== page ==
Dozens of public and private sector employers are now offering rapid testing to those without symptoms.
Businesses and public sector organisations are joining a government scheme to test workers without symptoms who cannot work from home.
Around one in three people who have coronavirus have no symptoms and may be unknowingly spreading the virus. To help stop the virus spreading, the government is making millions of rapid test kits available to NHS and care home staff, primary care workers, schools, colleges and universities, as well as to all 314 local authorities in England via the community testing offer.
To support this national effort, government departments are working in partnership with NHS Test and Trace to support businesses and public sector bodies to implement rapid testing, including organisations operating in the food, manufacturing, energy and retail sectors, and within the public sector including job centres, transport networks, and the military. An estimated 734,600 lateral flow tests have been distributed across the public and private sector so far, helping workers who need to leave home for work during lockdown to continue to do so, whilst quickly identifying those who may be carrying the virus.
Rapid testing in the workplace, using lateral flow tests, aims to help protect those at highest risk and provide vital information to help inform further rollout of the rapid testing technology in future. Organisations signed up to workplace testing already include: Royal Mail, Tate & Lyle Sugars, Primula, Moy Park, Octopus Energy, Apetito, and DVLA.
In addition to scaling up employer-led testing, targeted community testing is now being rolled out across all local authorities in England, with local authorities being encouraged to target testing to people who are unable to work from home. There are now 156 local authorities rolling out community testing programmes, with more than 7 million test kits delivered to participating local authorities.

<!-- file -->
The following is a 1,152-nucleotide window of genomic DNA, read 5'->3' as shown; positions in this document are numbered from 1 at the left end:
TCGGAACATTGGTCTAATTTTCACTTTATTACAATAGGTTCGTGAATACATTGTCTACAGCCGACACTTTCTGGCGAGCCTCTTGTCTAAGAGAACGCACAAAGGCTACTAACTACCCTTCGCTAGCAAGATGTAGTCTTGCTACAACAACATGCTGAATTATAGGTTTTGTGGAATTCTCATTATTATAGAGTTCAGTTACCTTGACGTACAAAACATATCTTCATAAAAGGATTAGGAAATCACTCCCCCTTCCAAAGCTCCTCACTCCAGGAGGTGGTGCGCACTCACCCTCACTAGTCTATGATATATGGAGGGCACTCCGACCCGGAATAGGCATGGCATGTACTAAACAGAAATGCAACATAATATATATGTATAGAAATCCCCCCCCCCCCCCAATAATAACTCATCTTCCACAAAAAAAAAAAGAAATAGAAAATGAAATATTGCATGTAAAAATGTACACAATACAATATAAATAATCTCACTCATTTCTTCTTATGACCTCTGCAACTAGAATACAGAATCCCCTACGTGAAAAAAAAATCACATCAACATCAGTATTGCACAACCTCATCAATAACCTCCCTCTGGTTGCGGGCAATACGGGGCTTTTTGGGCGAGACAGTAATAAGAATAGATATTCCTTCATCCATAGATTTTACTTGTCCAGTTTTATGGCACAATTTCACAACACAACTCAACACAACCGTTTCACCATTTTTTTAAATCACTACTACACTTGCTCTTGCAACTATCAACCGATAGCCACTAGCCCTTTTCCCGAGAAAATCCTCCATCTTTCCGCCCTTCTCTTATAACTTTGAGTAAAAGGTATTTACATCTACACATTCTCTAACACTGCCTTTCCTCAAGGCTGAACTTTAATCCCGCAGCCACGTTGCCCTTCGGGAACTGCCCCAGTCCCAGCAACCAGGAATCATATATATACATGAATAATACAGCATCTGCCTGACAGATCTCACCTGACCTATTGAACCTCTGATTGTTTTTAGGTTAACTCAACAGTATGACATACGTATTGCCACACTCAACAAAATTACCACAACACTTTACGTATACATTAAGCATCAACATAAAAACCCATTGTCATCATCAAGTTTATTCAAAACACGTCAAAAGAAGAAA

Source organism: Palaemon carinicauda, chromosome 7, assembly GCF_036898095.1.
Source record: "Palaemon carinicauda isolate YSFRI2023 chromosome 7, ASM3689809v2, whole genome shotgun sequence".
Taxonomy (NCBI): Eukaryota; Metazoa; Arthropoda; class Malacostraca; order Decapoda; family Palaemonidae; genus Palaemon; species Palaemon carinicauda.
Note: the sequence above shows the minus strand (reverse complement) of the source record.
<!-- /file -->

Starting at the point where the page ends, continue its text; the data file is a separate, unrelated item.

Local authorities will have the decision on how to use the tests, prioritising those who cannot work from home during the national lockdown. For example these could include using them for council workers, bin collectors or shop workers.
Rapid asymptomatic testing programmes targeting workers are underway in many areas as part of community testing, including Essex, Milton Keynes, Brent and Darlington.
Health Secretary Matt Hancock said:
Lateral flow tests used by the UK government go through a rigorous evaluation by the country’s leading scientists. Tests detect cases with high levels of virus, making them effective in finding infectious individuals who aren’t showing any symptoms and are the most likely to transmit the disease.
They are also being rolled out across primary care including general practice, community pharmacy, dentistry and optometry; in addition, tests have been provided to independent sector providers and community interest companies providing NHS care – around 17 million tests have been approved for this, of which 7.5 million have already been distributed.
All NHS patient facing staff in acute, mental health, ambulance and community trusts have been provided with lateral flow tests to enable them to test themselves at home twice a week. Over 25 million tests have been distributed to date.
More than 21 million PCR swab test kits and 16 million LFDs have been sent to care homes for testing all residents and asymptomatic staff.
Business Secretary Kwasi Kwarteng said:
Dr Shaun Davis, Global Director Compliance and Sustainability at Royal Mail added: